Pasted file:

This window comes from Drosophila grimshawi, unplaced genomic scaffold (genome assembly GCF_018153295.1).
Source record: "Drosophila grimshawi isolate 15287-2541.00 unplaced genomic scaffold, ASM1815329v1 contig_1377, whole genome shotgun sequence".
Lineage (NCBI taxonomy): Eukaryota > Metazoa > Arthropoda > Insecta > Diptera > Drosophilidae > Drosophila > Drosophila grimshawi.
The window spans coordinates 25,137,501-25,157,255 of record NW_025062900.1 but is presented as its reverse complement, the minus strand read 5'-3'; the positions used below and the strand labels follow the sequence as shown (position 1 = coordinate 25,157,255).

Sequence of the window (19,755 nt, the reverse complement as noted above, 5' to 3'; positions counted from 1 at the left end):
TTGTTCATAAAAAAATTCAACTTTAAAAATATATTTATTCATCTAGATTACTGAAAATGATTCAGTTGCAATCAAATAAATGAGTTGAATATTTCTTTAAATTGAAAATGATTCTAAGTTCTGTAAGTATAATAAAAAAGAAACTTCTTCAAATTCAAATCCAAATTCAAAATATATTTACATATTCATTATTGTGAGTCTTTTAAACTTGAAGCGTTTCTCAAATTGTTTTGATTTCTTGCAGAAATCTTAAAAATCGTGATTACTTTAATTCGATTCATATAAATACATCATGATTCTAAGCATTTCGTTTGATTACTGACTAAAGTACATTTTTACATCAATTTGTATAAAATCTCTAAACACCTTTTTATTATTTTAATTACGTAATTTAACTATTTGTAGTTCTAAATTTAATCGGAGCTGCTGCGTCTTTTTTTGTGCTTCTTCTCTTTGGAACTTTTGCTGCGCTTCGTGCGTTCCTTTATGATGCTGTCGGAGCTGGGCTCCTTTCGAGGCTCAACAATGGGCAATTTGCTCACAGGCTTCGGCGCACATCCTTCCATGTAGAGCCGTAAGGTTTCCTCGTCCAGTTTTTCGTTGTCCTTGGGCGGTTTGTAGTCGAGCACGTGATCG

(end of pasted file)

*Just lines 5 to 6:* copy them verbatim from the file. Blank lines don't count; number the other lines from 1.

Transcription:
Sequence of the window (19,755 nt, the reverse complement as noted above, 5' to 3'; positions counted from 1 at the left end):
TTGTTCATAAAAAAATTCAACTTTAAAAATATATTTATTCATCTAGATTACTGAAAATGATTCAGTTGCAATCAAATAAATGAGTTGAATATTTCTTTAAATTGAAAATGATTCTAAGTTCTGTAAGTATAATAAAAAAGAAACTTCTTCAAATTCAAATCCAAATTCAAAATATATTTACATATTCATTATTGTGAGTCTTTTAAACTTGAAGCGTTTCTCAAATTGTTTTGATTTCTTGCAGAAATCTTAAAAATCGTGATTACTTTAATTCGATTCATATAAATACATCATGATTCTAAGCATTTCGTTTGATTACTGACTAAAGTACATTTTTACATCAATTTGTATAAAATCTCTAAACACCTTTTTATTATTTTAATTACGTAATTTAACTATTTGTAGTTCTAAATTTAATCGGAGCTGCTGCGTCTTTTTTTGTGCTTCTTCTCTTTGGAACTTTTGCTGCGCTTCGTGCGTTCCTTTATGATGCTGTCGGAGCTGGGCTCCTTTCGAGGCTCAACAATGGGCAATTTGCTCACAGGCTTCGGCGCACATCCTTCCATGTAGAGCCGTAAGGTTTCCTCGTCCAGTTTTTCGTTGTCCTTGGGCGGTTTGTAGTCGAGCACGTGATCG